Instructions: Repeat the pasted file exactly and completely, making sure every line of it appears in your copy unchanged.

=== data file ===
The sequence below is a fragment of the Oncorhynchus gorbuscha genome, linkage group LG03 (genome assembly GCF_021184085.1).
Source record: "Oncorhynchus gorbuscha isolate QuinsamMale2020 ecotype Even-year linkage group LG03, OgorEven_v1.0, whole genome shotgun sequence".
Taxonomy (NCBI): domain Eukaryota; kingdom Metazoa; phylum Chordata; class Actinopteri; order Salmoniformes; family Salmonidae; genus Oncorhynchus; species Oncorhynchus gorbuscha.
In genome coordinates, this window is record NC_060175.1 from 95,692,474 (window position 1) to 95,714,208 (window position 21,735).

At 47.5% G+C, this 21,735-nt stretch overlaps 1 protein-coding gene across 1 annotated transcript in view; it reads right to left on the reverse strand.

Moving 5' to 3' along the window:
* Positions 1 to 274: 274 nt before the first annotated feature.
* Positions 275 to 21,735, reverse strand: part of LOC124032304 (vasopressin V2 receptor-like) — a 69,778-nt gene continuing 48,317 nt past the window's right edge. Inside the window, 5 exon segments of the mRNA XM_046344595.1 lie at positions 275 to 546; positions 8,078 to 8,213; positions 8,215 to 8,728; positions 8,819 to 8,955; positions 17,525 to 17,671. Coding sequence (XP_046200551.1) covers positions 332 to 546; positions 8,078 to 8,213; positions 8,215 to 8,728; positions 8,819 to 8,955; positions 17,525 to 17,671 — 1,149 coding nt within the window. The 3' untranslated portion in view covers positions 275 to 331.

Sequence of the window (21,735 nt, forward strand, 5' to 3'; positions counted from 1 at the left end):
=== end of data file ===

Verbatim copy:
The sequence below is a fragment of the Oncorhynchus gorbuscha genome, linkage group LG03 (genome assembly GCF_021184085.1).
Source record: "Oncorhynchus gorbuscha isolate QuinsamMale2020 ecotype Even-year linkage group LG03, OgorEven_v1.0, whole genome shotgun sequence".
Taxonomy (NCBI): domain Eukaryota; kingdom Metazoa; phylum Chordata; class Actinopteri; order Salmoniformes; family Salmonidae; genus Oncorhynchus; species Oncorhynchus gorbuscha.
In genome coordinates, this window is record NC_060175.1 from 95,692,474 (window position 1) to 95,714,208 (window position 21,735).

At 47.5% G+C, this 21,735-nt stretch overlaps 1 protein-coding gene across 1 annotated transcript in view; it reads right to left on the reverse strand.

Moving 5' to 3' along the window:
* Positions 1 to 274: 274 nt before the first annotated feature.
* Positions 275 to 21,735, reverse strand: part of LOC124032304 (vasopressin V2 receptor-like) — a 69,778-nt gene continuing 48,317 nt past the window's right edge. Inside the window, 5 exon segments of the mRNA XM_046344595.1 lie at positions 275 to 546; positions 8,078 to 8,213; positions 8,215 to 8,728; positions 8,819 to 8,955; positions 17,525 to 17,671. Coding sequence (XP_046200551.1) covers positions 332 to 546; positions 8,078 to 8,213; positions 8,215 to 8,728; positions 8,819 to 8,955; positions 17,525 to 17,671 — 1,149 coding nt within the window. The 3' untranslated portion in view covers positions 275 to 331.

Sequence of the window (21,735 nt, forward strand, 5' to 3'; positions counted from 1 at the left end):